The two other new members of the UPJ are based in Japan and Australia. The Jewish Community of Japan is a strong and inclusive community located in Tokyo that has a full-time rabbi. The Sunshine Coast Jewish Community in Queensland, Australia has been operating for a number of years thanks to the dedicated work of a number of volunteers. 

All three congregations are a welcome addition to the family, adding to the rich mixture of cultures that make the UPJ such a strong and dynamic regional group.

Welcome to the Progressive Far East: Go on a tour of Kehilat Shanghai now.


Kehilat YOZMA's Officially Opens Elementary School Building

5775 will forever be remembered at Kehilat YOZMA, the Reform community in Modi'in, as the year that the congregation's 350-student elementary school opened in a brand new, permanent building.

It's elementary: Invitation to the dedication of Kehilat YOZMA's school building.

The timing of this milestone enabled Kehilat YOZMA to transform the school into a beautiful prayer space and hold this year's Yom Kippur and Simchat Torah services in the gorgeous atrium at the heart of the school, with comfortable seating for 350 participants.

Kehilat YOZMA would like to take this opportunity to thank community supporters whose time and generosity turned the vision of a local elementary school into a bricks and mortar reality.

The building will be officially dedicated on December 5.


South Africa's Temple Israel Hillbrow Granted Heritage Status

Temple Israel Hillbrow, the mother synagogue of Progressive Judaism in South Africa, was awarded a prestigious heritage plaque, conferred by the city of Johannesburg with the Johannesburg Heritage Foundation.

The first Reform synagogue in South Africa, Temple Israel opened in 1936 under the leadership of Rabbi Moses Chaim Weiler

 
Temple Israel Hillbrow has long promoted equality between men and women. In 1949, the sisterhood at Temple Israel founded the M.C. Weiler School in Alexandra, to counter the inferior "Bantu Education" offered by the apartheid state.

Great leaders of South Africa's Progressive Jewish movement, such as Rabbi Weiler, championed justice, freedom and peace - the cornerstones of Jewish heritage – from inside the walls of Temple Israel Hillbrow. 
 
Progressive South Africa's beating heart: Temple Israel Hillbrow.

As such, the leadership of the World Union for Progressive Judaism, the largest Jewish religious movement in the world, congratulates Temple Israel and looks forward to celebrating  many more joyous occasions with congregation members within this sacred space.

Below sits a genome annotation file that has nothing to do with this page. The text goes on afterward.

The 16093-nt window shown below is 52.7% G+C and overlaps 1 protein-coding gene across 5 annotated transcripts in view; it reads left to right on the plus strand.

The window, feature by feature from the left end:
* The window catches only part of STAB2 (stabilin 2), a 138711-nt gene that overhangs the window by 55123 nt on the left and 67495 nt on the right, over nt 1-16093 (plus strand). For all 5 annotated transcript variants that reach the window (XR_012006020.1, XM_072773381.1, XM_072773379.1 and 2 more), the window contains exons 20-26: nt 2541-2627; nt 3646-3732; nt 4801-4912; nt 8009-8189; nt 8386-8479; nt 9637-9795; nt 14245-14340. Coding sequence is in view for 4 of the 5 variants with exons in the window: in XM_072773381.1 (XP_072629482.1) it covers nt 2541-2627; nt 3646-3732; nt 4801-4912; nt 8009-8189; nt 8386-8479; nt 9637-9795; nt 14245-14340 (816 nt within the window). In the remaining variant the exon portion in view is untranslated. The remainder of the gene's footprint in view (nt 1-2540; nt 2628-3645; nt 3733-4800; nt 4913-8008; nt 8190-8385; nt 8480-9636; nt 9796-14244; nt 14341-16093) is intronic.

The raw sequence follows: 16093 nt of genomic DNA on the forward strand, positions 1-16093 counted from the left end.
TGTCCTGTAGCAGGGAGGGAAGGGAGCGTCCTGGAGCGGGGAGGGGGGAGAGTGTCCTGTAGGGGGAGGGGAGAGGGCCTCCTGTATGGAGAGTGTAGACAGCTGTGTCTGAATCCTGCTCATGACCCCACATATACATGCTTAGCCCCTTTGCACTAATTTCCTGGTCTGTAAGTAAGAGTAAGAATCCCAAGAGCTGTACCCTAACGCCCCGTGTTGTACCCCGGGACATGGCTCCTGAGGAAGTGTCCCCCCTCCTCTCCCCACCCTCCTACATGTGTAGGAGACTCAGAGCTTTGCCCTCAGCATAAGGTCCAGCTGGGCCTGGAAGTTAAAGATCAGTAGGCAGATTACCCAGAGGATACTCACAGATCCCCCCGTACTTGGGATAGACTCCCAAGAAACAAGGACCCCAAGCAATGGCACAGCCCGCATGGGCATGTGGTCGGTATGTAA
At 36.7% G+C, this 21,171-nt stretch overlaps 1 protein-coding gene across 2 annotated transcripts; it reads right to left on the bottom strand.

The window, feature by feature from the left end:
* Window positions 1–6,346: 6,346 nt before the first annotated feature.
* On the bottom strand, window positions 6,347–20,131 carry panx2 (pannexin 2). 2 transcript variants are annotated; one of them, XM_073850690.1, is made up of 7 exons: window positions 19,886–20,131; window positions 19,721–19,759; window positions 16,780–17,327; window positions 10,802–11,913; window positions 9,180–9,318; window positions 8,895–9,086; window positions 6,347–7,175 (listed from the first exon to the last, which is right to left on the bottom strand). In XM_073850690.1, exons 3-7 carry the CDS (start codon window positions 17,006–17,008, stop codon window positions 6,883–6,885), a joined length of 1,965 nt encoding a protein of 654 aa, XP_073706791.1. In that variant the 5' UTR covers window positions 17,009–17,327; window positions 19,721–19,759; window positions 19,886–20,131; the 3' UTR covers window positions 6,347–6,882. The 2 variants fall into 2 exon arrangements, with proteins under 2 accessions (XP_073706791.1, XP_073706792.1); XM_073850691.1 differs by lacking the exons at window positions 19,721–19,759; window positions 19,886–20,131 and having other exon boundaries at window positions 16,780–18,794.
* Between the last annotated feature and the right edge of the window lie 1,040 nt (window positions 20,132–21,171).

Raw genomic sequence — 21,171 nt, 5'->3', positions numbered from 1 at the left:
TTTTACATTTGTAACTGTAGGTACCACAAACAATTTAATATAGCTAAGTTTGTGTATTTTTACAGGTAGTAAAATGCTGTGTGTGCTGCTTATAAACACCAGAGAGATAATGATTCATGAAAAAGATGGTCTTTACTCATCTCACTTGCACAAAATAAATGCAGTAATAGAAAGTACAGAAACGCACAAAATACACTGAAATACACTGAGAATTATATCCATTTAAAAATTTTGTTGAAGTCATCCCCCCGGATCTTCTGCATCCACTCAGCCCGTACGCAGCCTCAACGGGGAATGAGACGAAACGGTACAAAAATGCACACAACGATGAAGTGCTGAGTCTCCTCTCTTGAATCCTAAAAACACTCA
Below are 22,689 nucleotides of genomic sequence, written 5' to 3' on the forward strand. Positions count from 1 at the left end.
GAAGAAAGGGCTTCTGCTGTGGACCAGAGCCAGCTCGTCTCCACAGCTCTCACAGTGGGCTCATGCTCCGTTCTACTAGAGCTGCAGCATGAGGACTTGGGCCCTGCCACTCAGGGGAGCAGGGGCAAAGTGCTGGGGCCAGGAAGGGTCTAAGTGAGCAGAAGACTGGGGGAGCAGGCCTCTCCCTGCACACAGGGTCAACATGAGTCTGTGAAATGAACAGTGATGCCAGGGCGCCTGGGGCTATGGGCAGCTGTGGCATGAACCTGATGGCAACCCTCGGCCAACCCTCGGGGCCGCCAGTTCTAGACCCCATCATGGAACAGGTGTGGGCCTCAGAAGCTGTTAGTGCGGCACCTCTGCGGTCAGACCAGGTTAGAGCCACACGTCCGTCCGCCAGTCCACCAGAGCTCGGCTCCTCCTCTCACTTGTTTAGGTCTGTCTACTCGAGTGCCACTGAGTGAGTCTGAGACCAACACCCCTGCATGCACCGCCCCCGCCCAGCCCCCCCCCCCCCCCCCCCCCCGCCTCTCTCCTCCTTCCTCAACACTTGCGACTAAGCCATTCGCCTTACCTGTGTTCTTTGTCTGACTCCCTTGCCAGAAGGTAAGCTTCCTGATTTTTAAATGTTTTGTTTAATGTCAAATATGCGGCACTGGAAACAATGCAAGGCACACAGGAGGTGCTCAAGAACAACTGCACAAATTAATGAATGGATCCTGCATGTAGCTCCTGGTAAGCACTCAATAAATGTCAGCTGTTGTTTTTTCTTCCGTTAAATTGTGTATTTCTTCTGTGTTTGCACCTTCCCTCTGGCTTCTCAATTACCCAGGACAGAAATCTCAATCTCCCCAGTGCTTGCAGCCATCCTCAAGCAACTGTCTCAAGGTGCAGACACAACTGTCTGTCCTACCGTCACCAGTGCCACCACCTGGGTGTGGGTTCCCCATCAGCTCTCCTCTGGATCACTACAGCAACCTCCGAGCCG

Rabbi Dr Charles Middleburgh Appointed Dean of Leo Baeck College

Rabbi Dr Charles Middleburgh was appointed Dean of Leo Baeck College, responsible for academic and student affairs.

Charles joined the College faculty in 1984. Over many years he has taken on a wide
range of roles and responsibilities, serving as the Director of Studies at the College for the past three years.

 
Mazal Tov Rabbi Dr Charles Middleburgh.

Charles is a graduate of University College London, from which he gained his BA in Semitic languages and his PhD in Targumic Studies. He was ordained by Leo Baeck College in 1986. In addition to his academic achievements, Charles has
contributed to and edited a number of key Progressive Jewish publications. 

As well as being an accomplished teacher and academic, within the realms of the College Charles is a voice of wisdom and the go-to person for students and staff alike. Charles' unstinting commitment has become a foundation for Leo Baeck College's continuing success.


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Linking Up

Thinking Progressively about the Boycott, Divest and Sanction Campaign against Israel

Bet David Jewish Congregation's Rabbi Julia Margolis' stance on BDS is to SIT. Get linked up to Rabbi Margolis' full interview with the South African Jewish Report now.
 
Confronting BDS: Rabbi Julia Margolis

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Upcoming Events


January 2015
 Netzer Veida Olamit, Israel

January 8-15, 2015 - The Roswell Seminar for Social Justice, Israel

February 5-15, 2015 - 
Beutel Seminar, Israel

March 22-25, 2015
 - Pursue Justice: Seminar for Legal Professionals, Israel

May 13-16, 2015
 – Connections 2015, World Union for Progressive Judaism(WUPJ) 37th Biennial Conference, Rio de Janeiro, Brazil

May 28-June 7, 2015
 - The Israel Study Kallah, Israel

July 2-12, 2015 - 
Bergman Seminar for Jewish Educators, Israel

October 7-22, 2015
 - Israel - Poland Mission, Israel & Poland

November 4–8, 2015
 – Union for Reform Judaism (URJ) 73rd Biennial Conference, Orlando, Florida